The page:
AWA: When Two Rivers Collide - Atamira Dance Company & Auckland Philharmonia Orchestra
25 March 2017, Auckland Town Hall, Auckland
Auckland Arts Festival
Reviewed by Jenny Stevenson
In this Auckland Festival production of Awa: When Two Rivers Collide the latest work in what has become an annual collaboration between Atamira Dance Company and the Auckland Philharmonia Orchestra, Moss Patterson the Artistic Director of Atamira has veered down a new pathway and opted for a multi-cultural approach.
Working in conjunction with two Chinese assistant choreographers Su Ka and Yu Fen Wang, Patterson has created a narrative around the personal story of his father who died unexpectedly in China many years ago while employed on the Xiaolangdi Dam project. He has linked the work to the two major rivers that his father worked on during his lifetime: the Tongariro River and the Yellow River in China and to the all-powerful spiritual guardians of these two waterways.
The three choreographers have (in conjunction with the dancers’ input), created a dance vocabulary which is a synthesis of contemporary dance technique, elements of kapa haka and the practice of tai chi. The result is a fluid continuum of movement that seems eminently suited to the subject matter but is less satisfying in terms of creating a diverse dynamic.
Performed by a strong ensemble of seven male dancers the work references the spiritual realm and in consequence is often subdued and reverential in its approach. The opening haka is performed at half strength reflecting perhaps the all-consuming grief of the tangi. It is this overwhelming anguish that acts as a trigger which “unleashes the kaitiaki of the Tongariro River, a serpent which travels the celestial pathways” in a bid to release his father’s spirit which is trapped between realms.
The central “battle” sequence as performed by Xiaochao Wen and Luke Paull Hanna wielding fighting staves, is one of the highlights of the work. Robin Rawstorne’s symbolic set demarcates the performance area as a circle within a circle through the use of anchored ropes. The narrow gap between the inner and outer circle acts as a no-man’s land passage-way through which the dancers walk, crawl, slither on their bellies or undulate in a porpoise-like dragging motion. Jeremy Fern’s sensitive lighting and Rowan Pierce’s subtle AV design create an eerie ambience of slight unease, perhaps reflecting the disturbed spirit in its wanderings.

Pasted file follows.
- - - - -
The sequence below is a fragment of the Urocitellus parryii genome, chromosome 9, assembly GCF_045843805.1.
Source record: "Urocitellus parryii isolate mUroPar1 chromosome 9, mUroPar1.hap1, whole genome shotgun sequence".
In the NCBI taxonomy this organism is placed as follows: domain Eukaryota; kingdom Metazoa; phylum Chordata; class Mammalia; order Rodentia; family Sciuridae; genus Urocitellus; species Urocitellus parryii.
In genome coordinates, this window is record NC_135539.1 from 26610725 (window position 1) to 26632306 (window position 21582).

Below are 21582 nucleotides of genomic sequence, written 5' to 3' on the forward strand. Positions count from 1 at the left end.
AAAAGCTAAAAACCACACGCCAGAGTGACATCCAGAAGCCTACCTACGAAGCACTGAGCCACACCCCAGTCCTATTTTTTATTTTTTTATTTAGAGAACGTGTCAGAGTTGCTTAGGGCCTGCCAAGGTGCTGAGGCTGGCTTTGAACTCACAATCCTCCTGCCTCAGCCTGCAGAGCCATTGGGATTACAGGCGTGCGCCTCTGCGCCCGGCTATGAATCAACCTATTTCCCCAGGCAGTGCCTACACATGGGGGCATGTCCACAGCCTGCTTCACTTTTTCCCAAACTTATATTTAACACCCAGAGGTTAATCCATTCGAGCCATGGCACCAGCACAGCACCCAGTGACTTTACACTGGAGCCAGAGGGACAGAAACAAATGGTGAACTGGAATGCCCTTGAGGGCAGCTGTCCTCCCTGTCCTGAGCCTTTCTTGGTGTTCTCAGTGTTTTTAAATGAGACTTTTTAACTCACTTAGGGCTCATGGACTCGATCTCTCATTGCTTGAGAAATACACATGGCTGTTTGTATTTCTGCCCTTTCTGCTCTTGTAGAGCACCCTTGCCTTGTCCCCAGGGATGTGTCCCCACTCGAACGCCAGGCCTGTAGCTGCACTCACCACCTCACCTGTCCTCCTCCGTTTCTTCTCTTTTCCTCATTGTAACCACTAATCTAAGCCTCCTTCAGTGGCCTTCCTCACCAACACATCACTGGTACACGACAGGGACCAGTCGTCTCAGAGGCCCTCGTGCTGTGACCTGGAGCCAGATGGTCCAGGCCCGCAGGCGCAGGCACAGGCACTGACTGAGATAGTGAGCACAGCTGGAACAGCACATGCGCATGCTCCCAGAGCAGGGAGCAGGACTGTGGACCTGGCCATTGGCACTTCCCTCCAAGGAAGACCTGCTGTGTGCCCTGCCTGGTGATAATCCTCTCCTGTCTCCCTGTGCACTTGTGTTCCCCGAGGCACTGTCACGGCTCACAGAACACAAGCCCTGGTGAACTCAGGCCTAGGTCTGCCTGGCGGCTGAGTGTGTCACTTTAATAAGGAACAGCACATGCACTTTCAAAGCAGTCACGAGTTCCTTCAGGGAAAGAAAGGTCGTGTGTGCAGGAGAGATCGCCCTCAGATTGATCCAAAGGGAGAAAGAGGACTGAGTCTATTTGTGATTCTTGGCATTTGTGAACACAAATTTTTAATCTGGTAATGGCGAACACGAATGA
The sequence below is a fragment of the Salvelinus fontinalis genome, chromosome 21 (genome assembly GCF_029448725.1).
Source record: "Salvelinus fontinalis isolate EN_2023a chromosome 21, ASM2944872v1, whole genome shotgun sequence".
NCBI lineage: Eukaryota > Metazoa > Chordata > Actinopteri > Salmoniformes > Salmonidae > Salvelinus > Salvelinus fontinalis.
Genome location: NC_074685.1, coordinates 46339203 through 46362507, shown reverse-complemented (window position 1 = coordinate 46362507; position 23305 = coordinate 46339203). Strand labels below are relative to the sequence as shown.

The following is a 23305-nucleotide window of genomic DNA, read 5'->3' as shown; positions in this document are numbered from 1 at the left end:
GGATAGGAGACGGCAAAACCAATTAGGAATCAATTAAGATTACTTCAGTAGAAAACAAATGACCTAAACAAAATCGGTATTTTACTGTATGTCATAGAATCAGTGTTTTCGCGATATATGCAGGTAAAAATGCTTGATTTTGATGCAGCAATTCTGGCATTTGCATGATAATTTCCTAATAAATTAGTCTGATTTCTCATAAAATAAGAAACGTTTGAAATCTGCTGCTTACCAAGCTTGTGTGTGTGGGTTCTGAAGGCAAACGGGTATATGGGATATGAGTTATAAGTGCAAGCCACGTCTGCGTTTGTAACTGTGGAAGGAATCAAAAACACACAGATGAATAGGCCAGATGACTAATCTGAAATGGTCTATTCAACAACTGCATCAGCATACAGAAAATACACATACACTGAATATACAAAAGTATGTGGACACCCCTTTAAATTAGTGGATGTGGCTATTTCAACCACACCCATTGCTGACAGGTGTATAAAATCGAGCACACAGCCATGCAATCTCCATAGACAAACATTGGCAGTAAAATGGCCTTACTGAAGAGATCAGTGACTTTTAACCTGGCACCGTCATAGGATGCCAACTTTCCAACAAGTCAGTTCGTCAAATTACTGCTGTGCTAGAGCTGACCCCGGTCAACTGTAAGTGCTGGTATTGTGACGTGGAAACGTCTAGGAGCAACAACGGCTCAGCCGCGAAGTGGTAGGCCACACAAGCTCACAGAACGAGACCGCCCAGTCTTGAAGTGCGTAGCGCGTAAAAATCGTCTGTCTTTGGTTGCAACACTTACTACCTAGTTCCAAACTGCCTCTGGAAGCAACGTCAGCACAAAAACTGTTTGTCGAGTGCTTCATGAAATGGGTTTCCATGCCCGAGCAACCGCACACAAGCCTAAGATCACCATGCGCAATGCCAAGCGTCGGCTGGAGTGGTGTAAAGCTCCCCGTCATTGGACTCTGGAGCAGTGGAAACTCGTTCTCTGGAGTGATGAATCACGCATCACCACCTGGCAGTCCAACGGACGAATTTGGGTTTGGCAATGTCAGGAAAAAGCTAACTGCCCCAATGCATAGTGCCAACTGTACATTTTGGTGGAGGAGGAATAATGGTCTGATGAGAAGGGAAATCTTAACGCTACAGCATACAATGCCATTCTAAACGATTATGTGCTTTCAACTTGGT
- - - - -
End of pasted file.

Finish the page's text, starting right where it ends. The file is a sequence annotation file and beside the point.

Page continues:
Within the circle the choreographic groupings and solos or duos take on a formal, more balanced aspect in the manner of classical performance hinting at the duality of the premise that underlies the work as well as the yin and yang of tai chi.
The Auckland Philharmonia Orchestra’s String Ensemble under the baton of David Kay is a strong presence throughout performing Bach fugues and Handel, as arranged by Richard Klemm, Carl Weymar and Karlo Margetiƈ respectively. This is supplemented by the spirited sounds of pipa (Chinese lute) player Min Gao and taonga pūoro (traditional Māori instruments) as played by Rikki Bennett.
Two massed choirs: the Auckland Chinese Philharmonic Choir, led by Fen Li and the junior choir of Te Kura Kaupapa Māori o Te Kotuku led by Marama Turei and Rokena, gave splendid renditions of the Chinese choral songs and the waiata from Tūwharetoa.
This work will undoubtedly open the doors for further mining of this fertile creative territory. APO and Atamira are to be congratulated for bringing together so many artists and for creating such an abundant exchange of energies between all participants and the audience.